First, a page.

Black History Month, day 4

When I was a wee little thing, entranced by tall tales and morbidly drawn to sad endings, I loved the story of John Henry. Then as I grew up, more and more meanings accreted to it. First, “humanity versus machine,” and then, various racial meanings. John Henry was a black hero. What did the story mean as a metaphor for African American experiences? It held so many possibilities: pride in blackness, exploitation of black labor, the triumph of the spirit even when the body doesn’t stand a chance against the machine of racism . . .

I was so excited when I learned that Colson Whitehead had devoted an entire novel to it, since as I wrote yesterday, I’m a fan of his writing. And next month, a man at the congregation I serve, the Unitarian Universalist Church of Palo Alto, will be presenting an Adult Religious Education program called John Henryism and the Health of African Americans.  His name is Dr. Sherman James; he’s a member of the UU church in Little Rock, and he’s among us all year while he is a Fellow at Stanford pursuing his research in social epidemiology. Dr. James proposed the “John Henryism Hypothesis” to describe how “a strong behavioral predisposition to cope actively with psychosocial environmental stressors” is part of the cause of the high rate of hypertension and other stress-related illnesses among African Americans.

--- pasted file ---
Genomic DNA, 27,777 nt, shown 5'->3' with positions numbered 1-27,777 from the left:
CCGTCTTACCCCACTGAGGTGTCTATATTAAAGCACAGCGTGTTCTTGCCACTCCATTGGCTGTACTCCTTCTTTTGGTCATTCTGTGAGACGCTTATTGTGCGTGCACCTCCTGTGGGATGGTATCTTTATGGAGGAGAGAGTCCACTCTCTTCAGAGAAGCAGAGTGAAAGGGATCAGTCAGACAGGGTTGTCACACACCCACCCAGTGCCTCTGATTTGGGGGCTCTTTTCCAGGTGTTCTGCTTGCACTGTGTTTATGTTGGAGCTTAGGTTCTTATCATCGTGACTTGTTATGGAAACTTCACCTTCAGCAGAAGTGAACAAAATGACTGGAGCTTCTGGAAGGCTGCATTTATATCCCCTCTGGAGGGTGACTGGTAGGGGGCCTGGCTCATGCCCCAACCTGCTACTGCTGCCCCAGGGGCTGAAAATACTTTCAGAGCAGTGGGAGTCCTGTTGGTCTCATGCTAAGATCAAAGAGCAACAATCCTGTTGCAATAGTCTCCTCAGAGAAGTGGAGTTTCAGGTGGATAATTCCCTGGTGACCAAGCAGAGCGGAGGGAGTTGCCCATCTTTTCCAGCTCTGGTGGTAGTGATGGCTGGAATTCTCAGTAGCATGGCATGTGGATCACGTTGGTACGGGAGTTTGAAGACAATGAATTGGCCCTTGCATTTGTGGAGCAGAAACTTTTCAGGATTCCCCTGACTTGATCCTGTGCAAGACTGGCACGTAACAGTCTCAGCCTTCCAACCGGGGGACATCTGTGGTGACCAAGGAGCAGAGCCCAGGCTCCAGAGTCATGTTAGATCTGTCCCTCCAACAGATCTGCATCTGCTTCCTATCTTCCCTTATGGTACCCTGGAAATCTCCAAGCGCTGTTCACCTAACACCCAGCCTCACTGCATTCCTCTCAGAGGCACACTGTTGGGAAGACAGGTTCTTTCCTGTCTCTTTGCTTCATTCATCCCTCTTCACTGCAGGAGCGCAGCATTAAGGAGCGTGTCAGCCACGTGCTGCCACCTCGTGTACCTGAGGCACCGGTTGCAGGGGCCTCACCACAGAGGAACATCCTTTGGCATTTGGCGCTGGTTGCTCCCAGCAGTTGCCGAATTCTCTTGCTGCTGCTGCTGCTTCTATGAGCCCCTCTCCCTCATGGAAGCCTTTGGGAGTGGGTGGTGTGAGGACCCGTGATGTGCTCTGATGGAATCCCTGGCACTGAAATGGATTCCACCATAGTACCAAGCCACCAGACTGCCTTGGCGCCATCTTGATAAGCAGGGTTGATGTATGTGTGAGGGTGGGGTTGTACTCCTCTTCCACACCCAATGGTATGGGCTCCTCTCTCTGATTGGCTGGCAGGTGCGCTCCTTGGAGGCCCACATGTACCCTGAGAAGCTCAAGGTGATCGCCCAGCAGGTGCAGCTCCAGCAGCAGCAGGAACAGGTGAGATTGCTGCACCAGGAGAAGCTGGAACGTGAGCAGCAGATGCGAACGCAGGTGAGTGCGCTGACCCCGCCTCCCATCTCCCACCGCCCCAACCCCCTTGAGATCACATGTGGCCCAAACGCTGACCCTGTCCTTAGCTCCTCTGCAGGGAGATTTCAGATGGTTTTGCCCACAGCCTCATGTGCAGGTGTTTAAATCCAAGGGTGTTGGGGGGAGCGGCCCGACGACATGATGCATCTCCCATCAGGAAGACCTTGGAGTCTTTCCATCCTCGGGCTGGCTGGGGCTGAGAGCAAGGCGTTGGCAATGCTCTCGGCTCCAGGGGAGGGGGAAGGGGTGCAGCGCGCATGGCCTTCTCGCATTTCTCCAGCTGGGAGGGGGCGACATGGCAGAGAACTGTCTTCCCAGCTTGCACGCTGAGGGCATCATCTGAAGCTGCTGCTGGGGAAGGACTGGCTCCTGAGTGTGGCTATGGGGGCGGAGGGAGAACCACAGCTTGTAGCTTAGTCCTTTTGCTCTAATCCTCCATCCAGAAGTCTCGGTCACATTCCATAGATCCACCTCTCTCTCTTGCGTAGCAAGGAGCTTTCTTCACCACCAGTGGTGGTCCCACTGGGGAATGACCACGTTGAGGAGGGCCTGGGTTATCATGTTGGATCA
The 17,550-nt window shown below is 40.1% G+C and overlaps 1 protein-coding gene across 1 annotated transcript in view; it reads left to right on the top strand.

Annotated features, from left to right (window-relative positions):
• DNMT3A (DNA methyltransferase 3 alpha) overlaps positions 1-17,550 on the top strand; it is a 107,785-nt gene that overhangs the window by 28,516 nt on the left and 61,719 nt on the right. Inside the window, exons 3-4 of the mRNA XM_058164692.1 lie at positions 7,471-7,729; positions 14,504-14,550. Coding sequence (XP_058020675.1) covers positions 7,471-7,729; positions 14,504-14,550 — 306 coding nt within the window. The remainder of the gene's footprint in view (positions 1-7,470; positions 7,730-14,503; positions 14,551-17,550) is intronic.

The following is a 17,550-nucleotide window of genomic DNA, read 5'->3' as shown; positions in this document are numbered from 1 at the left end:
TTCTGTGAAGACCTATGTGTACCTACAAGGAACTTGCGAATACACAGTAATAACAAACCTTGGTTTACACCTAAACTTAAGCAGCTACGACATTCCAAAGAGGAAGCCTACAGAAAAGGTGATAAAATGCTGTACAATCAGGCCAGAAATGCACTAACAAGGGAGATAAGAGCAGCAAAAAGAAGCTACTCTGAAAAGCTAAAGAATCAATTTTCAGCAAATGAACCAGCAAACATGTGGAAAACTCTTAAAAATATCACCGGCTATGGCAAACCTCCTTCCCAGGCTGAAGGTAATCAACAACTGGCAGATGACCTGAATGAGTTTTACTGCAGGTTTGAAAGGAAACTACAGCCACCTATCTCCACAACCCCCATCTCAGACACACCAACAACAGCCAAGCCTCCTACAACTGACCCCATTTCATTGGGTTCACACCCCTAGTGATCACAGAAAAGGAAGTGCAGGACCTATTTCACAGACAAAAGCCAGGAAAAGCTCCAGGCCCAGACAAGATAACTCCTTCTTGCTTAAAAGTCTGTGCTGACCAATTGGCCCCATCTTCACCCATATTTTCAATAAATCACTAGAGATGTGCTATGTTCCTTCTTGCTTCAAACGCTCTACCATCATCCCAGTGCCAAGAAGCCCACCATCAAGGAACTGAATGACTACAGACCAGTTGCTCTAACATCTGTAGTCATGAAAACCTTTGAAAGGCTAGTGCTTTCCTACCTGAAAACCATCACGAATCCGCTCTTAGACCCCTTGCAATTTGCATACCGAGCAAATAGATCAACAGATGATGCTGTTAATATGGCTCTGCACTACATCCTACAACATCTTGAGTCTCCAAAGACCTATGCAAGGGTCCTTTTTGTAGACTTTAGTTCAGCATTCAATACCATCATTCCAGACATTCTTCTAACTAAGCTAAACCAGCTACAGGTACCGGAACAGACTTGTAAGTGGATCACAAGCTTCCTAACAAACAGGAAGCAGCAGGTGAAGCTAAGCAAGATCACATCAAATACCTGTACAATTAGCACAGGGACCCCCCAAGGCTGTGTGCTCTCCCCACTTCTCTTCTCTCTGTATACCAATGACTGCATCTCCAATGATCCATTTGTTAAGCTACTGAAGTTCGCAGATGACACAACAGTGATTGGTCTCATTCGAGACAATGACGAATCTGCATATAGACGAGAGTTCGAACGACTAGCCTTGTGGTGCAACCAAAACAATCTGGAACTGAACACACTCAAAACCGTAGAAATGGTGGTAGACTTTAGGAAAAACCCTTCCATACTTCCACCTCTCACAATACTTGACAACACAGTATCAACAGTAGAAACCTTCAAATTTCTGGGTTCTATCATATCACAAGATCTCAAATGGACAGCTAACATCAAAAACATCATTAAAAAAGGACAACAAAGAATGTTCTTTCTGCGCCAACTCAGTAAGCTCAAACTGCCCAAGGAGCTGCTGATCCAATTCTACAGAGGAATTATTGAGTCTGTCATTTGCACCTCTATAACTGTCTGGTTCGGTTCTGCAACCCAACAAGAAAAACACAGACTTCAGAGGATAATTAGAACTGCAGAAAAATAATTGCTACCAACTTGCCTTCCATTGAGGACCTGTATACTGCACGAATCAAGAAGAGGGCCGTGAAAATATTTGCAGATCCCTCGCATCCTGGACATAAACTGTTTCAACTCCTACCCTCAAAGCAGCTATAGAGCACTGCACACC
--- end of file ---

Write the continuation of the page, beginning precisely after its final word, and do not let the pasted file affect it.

Of various moments of racial-awareness awakening, one that has long remained in my memory was reading an article seeking to explain why high blood pressure is so common among African Americans. It earnestly proposed cultural explanations such as the soul food diet, a genetic tendency toward sensitivity to salt, etc., and I read in disbelief as the reporter danced around the elephant in the room. You know how you yell helpful/angry suggestions at the screen sometimes? You can do that with a newspaper too, with the added benefit of being able to shake the pages for emphasis as you shout, “Um, poverty? Racism? Hello?”

So other than the pleasures of having Dr. James as a member (however transitory) of our church just because he’s an interesting and pleasant person, I’m excited about his professional work, and I’m so glad he’s bringing it to an audience here.